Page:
The Captive appears in an aspect ratio of approximately 2.40:1 on this Blu-ray Disc. Overall, the image looked fine.
Sharpness came across well. A smidgen of softness occasionally crept into a few wider shots, but those created no lasting concerns. Instead, we got good clarity and accuracy. Shimmering and jaggies remained absent, and I noticed no edge haloes. Print flaws also failed to mar the presentation.
In terms of colors, Captive veered toward a chilly palette, with an emphasis on ambers. Within the production design, the hues seemed appropriate. Blacks looked dark and tight, and shadows showed good delineation. This became a positive transfer.
As for the film’s DTS-HD MA 5.1 soundtrack, it seemed low-key but appropriate for an introverted character drama. This meant a soundscape with limited ambition. Dialogue and music dominated the mix, so don’t expect a lot from effects. Cars filled outdoor scenes and they moved around the room in an acceptable manner, but not much else added zing. That was fine, as the story didn’t demand sonic fireworks.
Audio quality was good. Speech seemed concise and distinctive, without edginess or other issues. Music sounded lush and full, while effects were accurate and clear. Though not memorable, the soundtrack fit the movie.
As we shift to extras, we launch with an audio commentary from director/co-writer Atom Egoyan. He covers real-life influences, story/character areas, themes, editing and visual motifs, cast and performances, interpretation, music and related areas.
If you expect a nuts and bolts discussion from Egoyan, you won’t find it, as he prefers to stick with story areas much of the time. While it might be nice to know a little more about the movie’s actual creation, Egoyan still turns out a good chat, as he gives us a nicely introspective look at the film. Lots of insights come along for the ride in this engaging piece.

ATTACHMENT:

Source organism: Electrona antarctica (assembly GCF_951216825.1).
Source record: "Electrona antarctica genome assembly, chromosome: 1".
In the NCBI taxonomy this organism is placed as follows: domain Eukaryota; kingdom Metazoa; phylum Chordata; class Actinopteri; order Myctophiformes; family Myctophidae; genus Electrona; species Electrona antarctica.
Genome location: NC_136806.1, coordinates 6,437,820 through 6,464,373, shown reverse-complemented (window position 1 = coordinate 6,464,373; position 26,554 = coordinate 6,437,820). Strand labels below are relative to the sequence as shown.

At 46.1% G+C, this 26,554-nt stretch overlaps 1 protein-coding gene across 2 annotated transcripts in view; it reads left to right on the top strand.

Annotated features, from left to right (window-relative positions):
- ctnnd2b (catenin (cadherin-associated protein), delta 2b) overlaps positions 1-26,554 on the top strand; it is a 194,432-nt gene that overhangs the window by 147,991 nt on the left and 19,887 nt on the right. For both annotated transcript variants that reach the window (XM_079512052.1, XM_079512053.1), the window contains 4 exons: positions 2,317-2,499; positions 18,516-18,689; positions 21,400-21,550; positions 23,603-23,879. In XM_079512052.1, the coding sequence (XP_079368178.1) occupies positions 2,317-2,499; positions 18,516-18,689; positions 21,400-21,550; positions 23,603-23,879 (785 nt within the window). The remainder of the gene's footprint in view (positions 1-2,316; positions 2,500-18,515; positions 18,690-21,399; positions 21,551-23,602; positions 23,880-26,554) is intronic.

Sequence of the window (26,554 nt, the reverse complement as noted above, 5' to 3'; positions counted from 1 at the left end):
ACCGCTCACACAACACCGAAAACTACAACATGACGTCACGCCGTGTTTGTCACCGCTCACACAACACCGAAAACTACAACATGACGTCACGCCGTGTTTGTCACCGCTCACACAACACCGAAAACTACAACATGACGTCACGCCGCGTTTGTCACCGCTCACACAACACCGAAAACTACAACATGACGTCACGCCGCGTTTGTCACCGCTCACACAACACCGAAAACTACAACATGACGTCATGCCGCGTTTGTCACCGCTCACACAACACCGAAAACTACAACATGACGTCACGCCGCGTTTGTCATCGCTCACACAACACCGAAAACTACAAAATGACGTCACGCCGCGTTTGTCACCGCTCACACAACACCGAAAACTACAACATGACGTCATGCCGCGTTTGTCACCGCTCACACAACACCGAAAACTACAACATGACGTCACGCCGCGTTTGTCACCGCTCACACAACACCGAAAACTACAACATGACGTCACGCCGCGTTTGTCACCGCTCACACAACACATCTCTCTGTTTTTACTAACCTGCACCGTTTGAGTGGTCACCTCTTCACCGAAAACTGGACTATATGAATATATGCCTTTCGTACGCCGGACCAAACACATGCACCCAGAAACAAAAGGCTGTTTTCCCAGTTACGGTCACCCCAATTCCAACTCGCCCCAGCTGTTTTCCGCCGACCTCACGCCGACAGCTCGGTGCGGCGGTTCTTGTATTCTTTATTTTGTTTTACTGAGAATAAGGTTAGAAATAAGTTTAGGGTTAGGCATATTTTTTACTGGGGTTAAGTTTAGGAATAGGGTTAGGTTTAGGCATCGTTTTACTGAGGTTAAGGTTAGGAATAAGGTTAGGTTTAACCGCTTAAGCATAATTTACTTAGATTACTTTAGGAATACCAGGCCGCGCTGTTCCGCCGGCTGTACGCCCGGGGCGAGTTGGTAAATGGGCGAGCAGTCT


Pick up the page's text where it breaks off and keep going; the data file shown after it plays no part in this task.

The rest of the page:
A featurette called Captive Thoughts runs eight minutes, 49 seconds and includes comments from Egoyan, and actors Mireille Enos, Ryan Reynolds, Rosario Dawson, Kevin Durand, and Scott Speedman. The piece covers story/character areas, research and Egoyan’s impact on the production. Not a lot of substance emerges in this fairly bland discussion.
Six Deleted Scenes occupy a total of 13 minutes, 56 seconds. We also get an Alternate Ending (1:51). The latter finishes the movie on a darker note; I probably prefer it to the “real” finale.
As for the other sequences, they tend to add some minor character moments. A couple of minor plot points appear – mainly related to the villain – but these don’t give us much that seems important.
The disc opens with ads for Revenge of the Green Dragons, Son of a Gun, A Most Violent Year, Wild Card, Tusk and Vice. No trailer for The Captive shows up here.
For a while, The Captive manages to deliver an intriguing twist on an abduction tale. Unfortunately, it loses steam and focus as it goes, so it turns into a moderately dissatisfying mess along the way. The Blu-ray brings us good picture and audio as well as supplements highlighted by an insightful commentary. I don’t think Captive is a bad film, but it has too many issues to be a true success.